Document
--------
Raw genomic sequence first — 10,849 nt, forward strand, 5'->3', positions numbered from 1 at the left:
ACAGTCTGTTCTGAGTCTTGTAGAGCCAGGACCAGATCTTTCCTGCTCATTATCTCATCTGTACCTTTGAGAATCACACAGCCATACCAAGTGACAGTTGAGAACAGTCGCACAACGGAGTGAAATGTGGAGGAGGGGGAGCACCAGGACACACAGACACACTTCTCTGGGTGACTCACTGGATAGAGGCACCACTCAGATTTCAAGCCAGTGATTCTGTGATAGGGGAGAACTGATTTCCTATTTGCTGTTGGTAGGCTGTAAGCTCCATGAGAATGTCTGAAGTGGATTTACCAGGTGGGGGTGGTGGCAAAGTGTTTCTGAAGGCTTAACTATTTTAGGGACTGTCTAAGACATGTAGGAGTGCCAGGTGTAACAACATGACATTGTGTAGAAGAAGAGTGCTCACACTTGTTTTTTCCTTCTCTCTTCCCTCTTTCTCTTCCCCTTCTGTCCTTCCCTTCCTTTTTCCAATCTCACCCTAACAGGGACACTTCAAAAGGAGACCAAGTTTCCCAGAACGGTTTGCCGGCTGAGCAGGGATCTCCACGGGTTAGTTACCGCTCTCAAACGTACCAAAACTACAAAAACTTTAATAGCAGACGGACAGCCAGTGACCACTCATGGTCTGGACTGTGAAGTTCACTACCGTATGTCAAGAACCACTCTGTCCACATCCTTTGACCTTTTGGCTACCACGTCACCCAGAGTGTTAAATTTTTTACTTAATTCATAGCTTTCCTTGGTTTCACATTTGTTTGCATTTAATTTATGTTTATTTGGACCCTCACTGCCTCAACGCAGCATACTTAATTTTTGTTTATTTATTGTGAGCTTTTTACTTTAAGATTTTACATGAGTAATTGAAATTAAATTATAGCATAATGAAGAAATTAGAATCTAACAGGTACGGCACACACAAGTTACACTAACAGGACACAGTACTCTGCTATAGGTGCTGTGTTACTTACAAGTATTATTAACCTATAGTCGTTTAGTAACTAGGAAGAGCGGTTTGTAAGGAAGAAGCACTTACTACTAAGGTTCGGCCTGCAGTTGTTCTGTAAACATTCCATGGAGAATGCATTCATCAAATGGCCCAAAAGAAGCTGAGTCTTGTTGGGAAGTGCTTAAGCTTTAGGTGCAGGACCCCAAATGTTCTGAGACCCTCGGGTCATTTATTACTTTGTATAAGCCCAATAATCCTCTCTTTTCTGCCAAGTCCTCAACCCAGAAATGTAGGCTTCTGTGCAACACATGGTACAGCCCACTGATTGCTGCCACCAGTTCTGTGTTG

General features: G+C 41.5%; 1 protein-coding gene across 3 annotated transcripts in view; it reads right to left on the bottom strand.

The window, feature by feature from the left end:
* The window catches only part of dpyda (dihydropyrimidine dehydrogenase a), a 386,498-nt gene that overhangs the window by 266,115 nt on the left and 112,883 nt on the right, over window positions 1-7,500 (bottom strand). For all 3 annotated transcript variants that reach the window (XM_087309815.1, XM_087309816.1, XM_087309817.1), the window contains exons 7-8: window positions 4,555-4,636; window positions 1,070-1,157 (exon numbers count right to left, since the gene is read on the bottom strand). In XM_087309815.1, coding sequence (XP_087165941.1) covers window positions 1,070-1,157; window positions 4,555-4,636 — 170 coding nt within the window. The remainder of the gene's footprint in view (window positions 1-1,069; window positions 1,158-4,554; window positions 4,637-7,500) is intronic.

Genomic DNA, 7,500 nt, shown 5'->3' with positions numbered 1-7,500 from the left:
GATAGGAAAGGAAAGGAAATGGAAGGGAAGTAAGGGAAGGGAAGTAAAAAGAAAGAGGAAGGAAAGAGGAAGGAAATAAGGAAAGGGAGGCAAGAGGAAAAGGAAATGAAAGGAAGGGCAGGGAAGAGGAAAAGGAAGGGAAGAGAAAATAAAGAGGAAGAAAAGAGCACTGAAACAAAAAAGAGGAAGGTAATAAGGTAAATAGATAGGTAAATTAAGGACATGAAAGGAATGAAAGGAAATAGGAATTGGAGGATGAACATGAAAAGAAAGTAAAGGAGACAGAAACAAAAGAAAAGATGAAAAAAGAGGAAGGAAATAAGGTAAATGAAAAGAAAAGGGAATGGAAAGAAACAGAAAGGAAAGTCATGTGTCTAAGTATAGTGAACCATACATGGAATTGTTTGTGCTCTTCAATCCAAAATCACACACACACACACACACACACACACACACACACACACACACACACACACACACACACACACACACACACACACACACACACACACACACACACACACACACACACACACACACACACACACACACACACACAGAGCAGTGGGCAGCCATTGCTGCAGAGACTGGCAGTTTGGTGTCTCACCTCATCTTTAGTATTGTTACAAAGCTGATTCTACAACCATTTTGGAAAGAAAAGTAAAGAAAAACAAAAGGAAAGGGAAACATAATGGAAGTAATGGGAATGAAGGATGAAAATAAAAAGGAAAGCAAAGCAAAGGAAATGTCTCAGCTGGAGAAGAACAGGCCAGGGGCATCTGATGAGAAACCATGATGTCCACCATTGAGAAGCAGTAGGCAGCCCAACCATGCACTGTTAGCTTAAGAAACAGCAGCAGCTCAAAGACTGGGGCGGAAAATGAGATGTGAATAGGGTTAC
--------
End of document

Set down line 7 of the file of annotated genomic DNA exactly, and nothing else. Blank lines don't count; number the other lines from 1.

GATAGGAAAGGAAAGGAAATGGAAGGGAAGTAAGGGAAGGGAAGTAAAAAGAAAGAGGAAGGAAAGAGGAAGGAAATAAGGAAAGGGAGGCAAGAGGAAAAGGAAATGAAAGGAAGGGCAGGGAAGAGGAAAAGGAAGGGAAGAGAAAATAAAGAGGAAGAAAAGAGCACTGAAACAAAAAAGAGGAAGGTAATAAGGTAAATAGATAGGTAAATTAAGGACATGAAAGGAATGAAAGGAAATAGGAATTGGAGGATGAACATGAAAAGAAAGTAAAGGAGACAGAAACAAAAGAAAAGATGAAAAAAGAGGAAGGAAATAAGGTAAATGAAAAGAAAAGGGAATGGAAAGAAACAGAAAGGAAAGTCATGTGTCTAAGTATAGTGAACCATACATGGAATTGTTTGTGCTCTTCAATCCAAAATCACACACACACACACACACACACACACACACACACACACACACACACACACACACACACACACACACACACACACACACACACACACACACACACACACACACACACACACACACACACACACACACACACACAGAGCAGTGGGCAGCCATTGCTGCAGAGACTGGCAGTTTGGTGTCTCACCTCATCTTTAGTATTGTTACAAAGCTGATTCTACAACCATTTTGGAAAGAAAAGTAAAGAAAAACAAAAGGAAAGGGAAACATAATGGAAGTAATGGGAATGAAGGATGAAAATAAAAAGGAAAGCAAAGCAAAGGAAATGTCTCAGCTGGAGAAGAACAGGCCAGGGGCATCTGATGAGAAACCATGATGTCCACCATTGAGAAGCAGTAGGCAGCCCAACCATGCACTGTTAGCTTAAGAAACAGCAGCAGCTCAAAGACTGGGGCGGAAAATGAGATGTGAATAGGGTTAC